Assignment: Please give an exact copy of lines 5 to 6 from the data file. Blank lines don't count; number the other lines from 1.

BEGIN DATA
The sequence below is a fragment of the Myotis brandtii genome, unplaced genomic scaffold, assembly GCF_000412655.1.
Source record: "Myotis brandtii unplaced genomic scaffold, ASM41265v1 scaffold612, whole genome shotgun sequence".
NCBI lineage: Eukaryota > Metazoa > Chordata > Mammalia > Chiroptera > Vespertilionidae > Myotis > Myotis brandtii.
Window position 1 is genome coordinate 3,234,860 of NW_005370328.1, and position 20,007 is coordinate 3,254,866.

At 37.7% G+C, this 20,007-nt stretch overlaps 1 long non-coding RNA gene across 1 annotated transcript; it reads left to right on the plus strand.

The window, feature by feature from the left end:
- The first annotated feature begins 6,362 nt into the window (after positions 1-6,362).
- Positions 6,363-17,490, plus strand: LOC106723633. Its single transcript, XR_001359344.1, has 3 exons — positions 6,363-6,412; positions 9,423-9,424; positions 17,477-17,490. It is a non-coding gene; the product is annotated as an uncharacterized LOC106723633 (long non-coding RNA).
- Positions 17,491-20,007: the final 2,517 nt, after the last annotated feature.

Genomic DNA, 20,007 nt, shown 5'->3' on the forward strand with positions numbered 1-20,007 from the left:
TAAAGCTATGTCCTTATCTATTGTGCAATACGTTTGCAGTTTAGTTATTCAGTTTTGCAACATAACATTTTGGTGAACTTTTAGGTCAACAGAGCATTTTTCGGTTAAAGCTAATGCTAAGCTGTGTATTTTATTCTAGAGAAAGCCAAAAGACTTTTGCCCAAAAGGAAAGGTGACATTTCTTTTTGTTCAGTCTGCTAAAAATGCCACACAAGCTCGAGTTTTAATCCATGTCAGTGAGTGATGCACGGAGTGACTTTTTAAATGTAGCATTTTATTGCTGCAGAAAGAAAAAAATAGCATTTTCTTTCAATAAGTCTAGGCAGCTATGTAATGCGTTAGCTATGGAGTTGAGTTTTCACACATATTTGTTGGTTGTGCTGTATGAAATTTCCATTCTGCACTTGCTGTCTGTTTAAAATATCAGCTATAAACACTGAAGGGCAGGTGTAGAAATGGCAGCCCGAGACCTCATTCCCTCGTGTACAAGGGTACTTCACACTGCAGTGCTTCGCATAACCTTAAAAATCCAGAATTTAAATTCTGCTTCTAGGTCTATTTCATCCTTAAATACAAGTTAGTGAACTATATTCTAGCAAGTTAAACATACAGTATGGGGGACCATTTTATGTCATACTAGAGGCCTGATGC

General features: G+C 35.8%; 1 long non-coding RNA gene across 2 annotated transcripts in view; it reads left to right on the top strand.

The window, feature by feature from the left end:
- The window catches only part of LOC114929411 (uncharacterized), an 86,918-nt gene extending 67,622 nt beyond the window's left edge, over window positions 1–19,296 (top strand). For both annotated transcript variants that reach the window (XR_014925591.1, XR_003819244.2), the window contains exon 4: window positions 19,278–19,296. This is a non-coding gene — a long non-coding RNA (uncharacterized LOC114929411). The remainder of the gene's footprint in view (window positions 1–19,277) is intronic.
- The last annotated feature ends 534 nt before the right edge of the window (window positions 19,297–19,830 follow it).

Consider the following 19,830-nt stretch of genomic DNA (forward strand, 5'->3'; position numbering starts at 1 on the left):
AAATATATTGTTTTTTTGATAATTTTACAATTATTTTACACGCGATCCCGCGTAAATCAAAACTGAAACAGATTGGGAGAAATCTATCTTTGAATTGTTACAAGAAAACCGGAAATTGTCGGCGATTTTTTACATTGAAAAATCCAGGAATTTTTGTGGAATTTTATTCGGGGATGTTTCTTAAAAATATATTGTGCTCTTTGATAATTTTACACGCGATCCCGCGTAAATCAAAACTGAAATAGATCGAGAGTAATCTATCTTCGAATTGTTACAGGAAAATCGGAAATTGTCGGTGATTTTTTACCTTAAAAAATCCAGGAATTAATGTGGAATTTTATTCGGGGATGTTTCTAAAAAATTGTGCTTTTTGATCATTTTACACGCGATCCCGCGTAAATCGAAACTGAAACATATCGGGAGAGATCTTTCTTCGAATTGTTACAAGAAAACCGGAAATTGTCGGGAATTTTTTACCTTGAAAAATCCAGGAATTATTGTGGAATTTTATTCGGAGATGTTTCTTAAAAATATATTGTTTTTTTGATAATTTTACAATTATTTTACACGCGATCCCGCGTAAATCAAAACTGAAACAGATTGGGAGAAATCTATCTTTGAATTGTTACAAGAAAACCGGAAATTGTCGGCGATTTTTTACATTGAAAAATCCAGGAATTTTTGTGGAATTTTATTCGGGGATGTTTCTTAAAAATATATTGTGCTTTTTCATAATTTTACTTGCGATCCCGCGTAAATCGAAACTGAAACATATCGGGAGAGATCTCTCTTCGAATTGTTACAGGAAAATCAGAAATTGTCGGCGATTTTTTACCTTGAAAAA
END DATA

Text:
At 37.7% G+C, this 20,007-nt stretch overlaps 1 long non-coding RNA gene across 1 annotated transcript; it reads left to right on the plus strand.

The window, feature by feature from the left end: